Walk the beat with war­dens

Kapi-Mana News - - FEATURE -

other stuff’’ that ex­ists, even in Porirua, is be­yond her con­trol and ‘‘we just get on and do what we do’’.

The Ngati Toa group has been run­ning for two years and seven war­dens work in an area that cov­ers John­sonville to Peka Peka. Their van and its costs are cov­ered by Kapiti Mana Po­lice, who also pro­vide them with ra­dios.

There are no Maori war­dens op­er­at­ing in Welling­ton City, although a num­ber pa­trolled there dur­ing the Rugby World Cup, and there is a strong pres­ence in Lower Hutt, in­clud­ing groups based in Nae­nae and Wainuiomata.

‘‘At the end of the day we all act quite au­tonomously, but we’re be­side po­lice and we all want the same thing – a safer com­mu­nity.

‘‘If we’re called into an event in Welling­ton, we’ll go,’’ Mrs Au­gust says.

In the days af­ter the Kapi Mana News spoke to her, she and her col­leagues had a num­ber of events to at­tend, in­clud­ing the bless­ing of a home where a woman died in Tawa and a cel­e­bra­tion of the 28th Maori Bat­tal­ion.

There is one other war­dens group in Porirua, but they don’t have much to do with each other, Mrs Au­gust says.

‘‘When a group of us wanted to give it a go again, we de­cided on a new name and to go old school.’’

Train­ing in­volves a course at the po­lice col­lege, with a uni­form pro­vided. Mrs Au­gust says ‘‘it de­pends on the per­son’’ as to how long it takes be­fore they’re on the front line, but it is of­ten within six months.

They have to be good with peo­ple and want to make a change in their com­mu­nity.

All po­ten­tial war­dens are vet­ted via po­lice checks.

‘‘It’s im­por­tant you don’t talk down to peo­ple, we need to es­tab­lish re­la­tion­ships. We watch our younger ones, pick them up and take them home. They know who we are and a few of them call me ‘nan’. Most of us are moth­ers and grand­moth­ers, so we know what kids are like. You would be sur­prised how many young ones are out drink­ing, all un­der 18, even in win­ter.’’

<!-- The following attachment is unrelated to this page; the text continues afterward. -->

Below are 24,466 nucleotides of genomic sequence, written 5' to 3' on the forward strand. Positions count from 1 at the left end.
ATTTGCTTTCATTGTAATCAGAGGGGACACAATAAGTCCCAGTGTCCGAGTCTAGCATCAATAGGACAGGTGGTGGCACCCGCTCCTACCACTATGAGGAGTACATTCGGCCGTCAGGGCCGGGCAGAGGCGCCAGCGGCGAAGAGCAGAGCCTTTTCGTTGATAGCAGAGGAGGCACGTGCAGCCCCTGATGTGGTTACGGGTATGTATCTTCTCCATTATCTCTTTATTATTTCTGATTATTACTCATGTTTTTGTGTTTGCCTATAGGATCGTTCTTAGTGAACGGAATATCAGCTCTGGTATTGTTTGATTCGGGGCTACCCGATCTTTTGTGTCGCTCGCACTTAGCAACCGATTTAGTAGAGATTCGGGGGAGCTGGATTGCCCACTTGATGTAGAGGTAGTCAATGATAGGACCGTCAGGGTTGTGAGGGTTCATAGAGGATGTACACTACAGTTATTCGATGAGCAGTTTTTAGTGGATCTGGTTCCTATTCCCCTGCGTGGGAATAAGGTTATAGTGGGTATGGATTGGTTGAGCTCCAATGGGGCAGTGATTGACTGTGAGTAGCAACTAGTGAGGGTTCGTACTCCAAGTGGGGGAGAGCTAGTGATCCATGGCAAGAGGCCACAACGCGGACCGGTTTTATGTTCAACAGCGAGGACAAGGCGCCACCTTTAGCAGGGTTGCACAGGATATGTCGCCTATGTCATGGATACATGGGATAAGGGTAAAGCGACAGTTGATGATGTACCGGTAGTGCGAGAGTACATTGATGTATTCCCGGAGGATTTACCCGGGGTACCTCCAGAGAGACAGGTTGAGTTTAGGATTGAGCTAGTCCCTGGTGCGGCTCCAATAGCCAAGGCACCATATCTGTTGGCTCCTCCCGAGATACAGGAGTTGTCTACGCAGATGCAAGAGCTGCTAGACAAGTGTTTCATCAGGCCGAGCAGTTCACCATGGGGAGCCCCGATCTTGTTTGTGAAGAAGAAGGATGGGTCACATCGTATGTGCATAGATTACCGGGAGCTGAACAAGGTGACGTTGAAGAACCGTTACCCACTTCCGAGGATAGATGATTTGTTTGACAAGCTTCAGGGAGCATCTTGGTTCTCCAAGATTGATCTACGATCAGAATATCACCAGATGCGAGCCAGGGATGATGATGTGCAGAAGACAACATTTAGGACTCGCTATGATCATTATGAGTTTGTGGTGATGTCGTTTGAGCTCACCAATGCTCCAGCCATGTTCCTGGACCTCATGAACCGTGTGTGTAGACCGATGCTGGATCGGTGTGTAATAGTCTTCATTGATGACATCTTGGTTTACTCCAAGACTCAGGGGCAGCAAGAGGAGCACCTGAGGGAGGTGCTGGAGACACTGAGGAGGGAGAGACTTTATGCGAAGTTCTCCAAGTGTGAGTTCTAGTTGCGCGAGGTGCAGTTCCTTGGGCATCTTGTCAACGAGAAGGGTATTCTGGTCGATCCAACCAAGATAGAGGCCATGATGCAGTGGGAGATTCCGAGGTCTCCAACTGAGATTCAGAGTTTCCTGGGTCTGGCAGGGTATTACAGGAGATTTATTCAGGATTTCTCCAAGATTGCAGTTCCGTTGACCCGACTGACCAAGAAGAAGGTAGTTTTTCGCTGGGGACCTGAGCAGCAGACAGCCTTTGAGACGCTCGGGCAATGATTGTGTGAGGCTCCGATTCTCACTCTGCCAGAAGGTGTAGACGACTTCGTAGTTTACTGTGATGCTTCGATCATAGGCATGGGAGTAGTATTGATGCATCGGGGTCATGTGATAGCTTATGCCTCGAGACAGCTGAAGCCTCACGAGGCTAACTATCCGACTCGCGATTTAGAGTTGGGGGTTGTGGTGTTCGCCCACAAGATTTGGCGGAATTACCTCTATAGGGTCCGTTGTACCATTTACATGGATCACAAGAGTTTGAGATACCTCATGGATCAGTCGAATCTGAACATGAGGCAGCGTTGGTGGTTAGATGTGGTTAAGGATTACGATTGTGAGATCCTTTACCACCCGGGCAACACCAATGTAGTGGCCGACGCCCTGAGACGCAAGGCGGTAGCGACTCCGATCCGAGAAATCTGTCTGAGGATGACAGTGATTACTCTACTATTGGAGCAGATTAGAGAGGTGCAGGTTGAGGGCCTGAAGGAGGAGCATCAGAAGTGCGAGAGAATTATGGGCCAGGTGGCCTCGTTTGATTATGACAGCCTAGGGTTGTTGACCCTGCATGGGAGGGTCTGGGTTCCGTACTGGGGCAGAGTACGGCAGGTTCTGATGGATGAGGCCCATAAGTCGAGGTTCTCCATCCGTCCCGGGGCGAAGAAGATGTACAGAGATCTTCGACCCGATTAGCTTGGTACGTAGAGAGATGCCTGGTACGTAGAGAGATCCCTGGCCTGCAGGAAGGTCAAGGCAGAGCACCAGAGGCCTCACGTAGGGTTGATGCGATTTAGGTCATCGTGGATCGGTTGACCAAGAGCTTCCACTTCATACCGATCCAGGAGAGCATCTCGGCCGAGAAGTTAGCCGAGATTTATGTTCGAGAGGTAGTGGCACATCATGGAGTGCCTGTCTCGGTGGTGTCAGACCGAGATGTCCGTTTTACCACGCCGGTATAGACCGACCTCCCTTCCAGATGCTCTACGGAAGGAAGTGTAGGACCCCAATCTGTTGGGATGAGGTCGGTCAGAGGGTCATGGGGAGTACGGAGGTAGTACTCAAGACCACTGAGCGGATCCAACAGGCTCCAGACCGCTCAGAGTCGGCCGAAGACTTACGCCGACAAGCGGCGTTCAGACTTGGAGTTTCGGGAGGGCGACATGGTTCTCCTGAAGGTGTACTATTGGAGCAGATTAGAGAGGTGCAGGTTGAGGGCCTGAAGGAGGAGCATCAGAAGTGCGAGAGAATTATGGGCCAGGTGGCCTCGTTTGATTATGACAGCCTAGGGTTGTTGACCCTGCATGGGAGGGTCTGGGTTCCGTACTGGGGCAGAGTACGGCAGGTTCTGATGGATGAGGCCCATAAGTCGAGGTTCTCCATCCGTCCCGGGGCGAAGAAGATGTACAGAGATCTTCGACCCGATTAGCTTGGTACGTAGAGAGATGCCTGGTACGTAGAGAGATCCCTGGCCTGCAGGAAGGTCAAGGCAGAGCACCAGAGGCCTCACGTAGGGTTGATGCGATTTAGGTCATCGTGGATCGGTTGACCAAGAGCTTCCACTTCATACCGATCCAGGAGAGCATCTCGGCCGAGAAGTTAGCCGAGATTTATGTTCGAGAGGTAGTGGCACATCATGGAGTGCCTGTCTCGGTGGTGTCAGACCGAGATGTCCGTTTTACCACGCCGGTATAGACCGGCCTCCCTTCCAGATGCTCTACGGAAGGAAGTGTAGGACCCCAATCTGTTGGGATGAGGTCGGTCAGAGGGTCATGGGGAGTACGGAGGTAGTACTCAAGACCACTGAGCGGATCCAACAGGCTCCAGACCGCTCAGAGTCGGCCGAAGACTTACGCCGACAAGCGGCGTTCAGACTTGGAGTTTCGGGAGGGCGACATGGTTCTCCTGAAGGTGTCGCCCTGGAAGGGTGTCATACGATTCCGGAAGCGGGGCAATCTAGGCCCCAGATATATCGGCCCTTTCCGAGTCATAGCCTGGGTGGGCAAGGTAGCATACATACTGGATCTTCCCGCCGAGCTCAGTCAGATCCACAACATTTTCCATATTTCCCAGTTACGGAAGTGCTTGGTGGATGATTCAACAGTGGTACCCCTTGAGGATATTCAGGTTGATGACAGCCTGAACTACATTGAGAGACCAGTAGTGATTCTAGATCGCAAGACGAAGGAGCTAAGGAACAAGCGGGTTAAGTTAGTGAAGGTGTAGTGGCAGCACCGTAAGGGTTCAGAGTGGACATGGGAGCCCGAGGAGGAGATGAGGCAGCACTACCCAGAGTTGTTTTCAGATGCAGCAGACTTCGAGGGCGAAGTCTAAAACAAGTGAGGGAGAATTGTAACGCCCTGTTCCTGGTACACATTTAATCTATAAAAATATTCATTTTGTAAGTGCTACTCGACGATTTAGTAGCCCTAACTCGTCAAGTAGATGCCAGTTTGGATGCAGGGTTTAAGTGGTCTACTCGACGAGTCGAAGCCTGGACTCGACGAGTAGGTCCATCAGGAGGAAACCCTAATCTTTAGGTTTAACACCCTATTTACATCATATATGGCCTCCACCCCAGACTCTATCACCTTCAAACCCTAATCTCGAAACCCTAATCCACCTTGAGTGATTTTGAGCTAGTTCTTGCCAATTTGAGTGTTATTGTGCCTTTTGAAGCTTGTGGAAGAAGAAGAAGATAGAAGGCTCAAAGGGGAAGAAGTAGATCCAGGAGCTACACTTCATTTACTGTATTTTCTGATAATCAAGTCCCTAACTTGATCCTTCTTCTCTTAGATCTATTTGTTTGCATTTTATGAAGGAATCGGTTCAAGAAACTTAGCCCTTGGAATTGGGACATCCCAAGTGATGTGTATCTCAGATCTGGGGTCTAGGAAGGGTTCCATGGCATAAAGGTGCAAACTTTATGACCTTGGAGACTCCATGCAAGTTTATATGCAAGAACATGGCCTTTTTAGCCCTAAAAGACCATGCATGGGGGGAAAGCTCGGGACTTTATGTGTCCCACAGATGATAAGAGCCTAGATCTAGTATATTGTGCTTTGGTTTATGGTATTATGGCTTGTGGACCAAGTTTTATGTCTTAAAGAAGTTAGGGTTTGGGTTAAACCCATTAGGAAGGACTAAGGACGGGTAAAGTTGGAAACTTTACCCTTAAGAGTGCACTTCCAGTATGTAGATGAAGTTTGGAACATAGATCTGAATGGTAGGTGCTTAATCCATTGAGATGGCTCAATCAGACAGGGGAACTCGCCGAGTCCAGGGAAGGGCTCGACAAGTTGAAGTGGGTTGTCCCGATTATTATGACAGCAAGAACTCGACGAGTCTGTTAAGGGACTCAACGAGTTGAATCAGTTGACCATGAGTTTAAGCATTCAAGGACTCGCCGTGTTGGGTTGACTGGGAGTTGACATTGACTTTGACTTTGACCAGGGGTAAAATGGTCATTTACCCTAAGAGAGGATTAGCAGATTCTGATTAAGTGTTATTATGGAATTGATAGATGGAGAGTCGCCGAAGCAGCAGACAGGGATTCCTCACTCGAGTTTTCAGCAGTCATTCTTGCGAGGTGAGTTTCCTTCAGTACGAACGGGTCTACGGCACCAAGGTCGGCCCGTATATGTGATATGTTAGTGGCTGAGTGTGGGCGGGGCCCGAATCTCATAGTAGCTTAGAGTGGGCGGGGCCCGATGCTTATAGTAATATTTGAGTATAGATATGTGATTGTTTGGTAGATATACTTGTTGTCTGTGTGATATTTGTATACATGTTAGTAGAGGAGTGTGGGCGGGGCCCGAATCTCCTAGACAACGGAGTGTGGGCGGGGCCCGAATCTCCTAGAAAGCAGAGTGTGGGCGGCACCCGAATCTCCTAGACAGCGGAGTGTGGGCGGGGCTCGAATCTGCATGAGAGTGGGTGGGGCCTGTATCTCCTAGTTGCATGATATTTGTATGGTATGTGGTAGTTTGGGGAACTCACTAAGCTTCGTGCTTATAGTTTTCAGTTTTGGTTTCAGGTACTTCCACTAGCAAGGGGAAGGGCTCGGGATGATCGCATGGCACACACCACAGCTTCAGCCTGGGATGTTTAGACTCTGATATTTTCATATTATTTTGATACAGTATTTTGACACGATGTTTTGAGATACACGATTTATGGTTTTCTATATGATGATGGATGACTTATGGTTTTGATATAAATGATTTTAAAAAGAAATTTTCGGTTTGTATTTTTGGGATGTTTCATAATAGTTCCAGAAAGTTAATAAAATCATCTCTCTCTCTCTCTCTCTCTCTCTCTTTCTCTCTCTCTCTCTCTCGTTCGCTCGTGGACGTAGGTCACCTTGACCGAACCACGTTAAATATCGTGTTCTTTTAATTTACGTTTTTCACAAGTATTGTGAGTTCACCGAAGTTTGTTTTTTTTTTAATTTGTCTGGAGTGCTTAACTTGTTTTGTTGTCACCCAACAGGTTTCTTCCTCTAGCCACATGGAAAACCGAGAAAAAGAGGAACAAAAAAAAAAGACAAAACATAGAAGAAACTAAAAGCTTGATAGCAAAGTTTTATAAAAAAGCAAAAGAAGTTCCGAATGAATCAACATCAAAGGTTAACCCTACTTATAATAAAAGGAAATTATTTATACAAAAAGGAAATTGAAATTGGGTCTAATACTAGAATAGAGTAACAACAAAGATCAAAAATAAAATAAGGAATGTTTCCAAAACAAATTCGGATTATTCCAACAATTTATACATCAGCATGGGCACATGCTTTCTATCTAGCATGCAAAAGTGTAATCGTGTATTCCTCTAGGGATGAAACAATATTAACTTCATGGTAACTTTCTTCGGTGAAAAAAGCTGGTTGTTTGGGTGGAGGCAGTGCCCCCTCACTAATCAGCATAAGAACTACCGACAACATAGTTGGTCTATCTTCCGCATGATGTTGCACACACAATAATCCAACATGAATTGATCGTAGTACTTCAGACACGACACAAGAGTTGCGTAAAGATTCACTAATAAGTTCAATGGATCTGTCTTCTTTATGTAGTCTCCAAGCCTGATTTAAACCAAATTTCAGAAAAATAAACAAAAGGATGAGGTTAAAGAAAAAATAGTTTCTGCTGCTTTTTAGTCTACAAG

Richard Quirk joined be­cause he works part-time and was will­ing to give a few hours when he was free. He some­times does up to 25 hours over the week­end, from 7pm to 2am.

‘‘I like help­ing peo­ple and I have fam­ily mem­bers who do it, it’s a bit of a tra­di­tion. You’re help­ing your com­mu­nity.’’

Former Kapiti Mana Po­lice area com­man­der In­spec­tor John Price says they have an ‘‘ ex­cep­tional’’ re­la­tion­ship with Ngati Toa war­dens and were happy to help with their es­tab­lish­ment two years ago.

‘‘ There is a na­tion­wide project un­der­way [with Te Puni Kokiri] and we are talk­ing about a group of peo­ple who are do­ing this in their own time, pre­sent­ing them­selves pro­fes­sion­ally and driven by a sense of ser­vice. The Ngati Toa war­dens are ca­pa­ble guardians work­ing along­side us to keep peo­ple safe and pro­vide re­as­sur­ance. That makes them spe­cial, they are quiet but vis­i­ble heroes.’’

Mr Price says while po­lice and Maori war­dens’ close­ness is not unique, hous­ing them in the NPT build­ing in Can­nons Creek shows the ex­tent to which the sup­port ex­ists in Porirua. They can share in­for­ma­tion about ‘‘ hot’’ lo­ca­tions and are al­ways aware of what is oc­cur­ring lo­cally, he says.

‘‘ The neigh­bour­hood polic­ing model in­volves a multi- faceted ap­proach, of which the war­dens are a part of here. Cer­tain sec­tions of the com­mu­nity see po­lice as be­ing a source of con­flict, as we have pow­ers of ar­rest, but the high re­gard of the war­dens makes them in­valu­able in many in­stances in Kapiti Mana.’’

In two years Mrs Au­gust says she has never felt un­safe, with gen­eral re­spect gar­nered from even the ‘‘un­savoury characters’’ in the city.

‘‘We ob­serve and report, there are sticky sit­u­a­tions but we con­tact po­lice and stay back. The war­dens are seen as a calm­ing in­flu­ence and we want to keep it that way.’’

Serv­ing their com­mu­nity: He­ni­aka Au­gust and Richard Quirk, from the Ngati Toa Maori War­dens, vol­un­teer their time to make Porirua a safer place.

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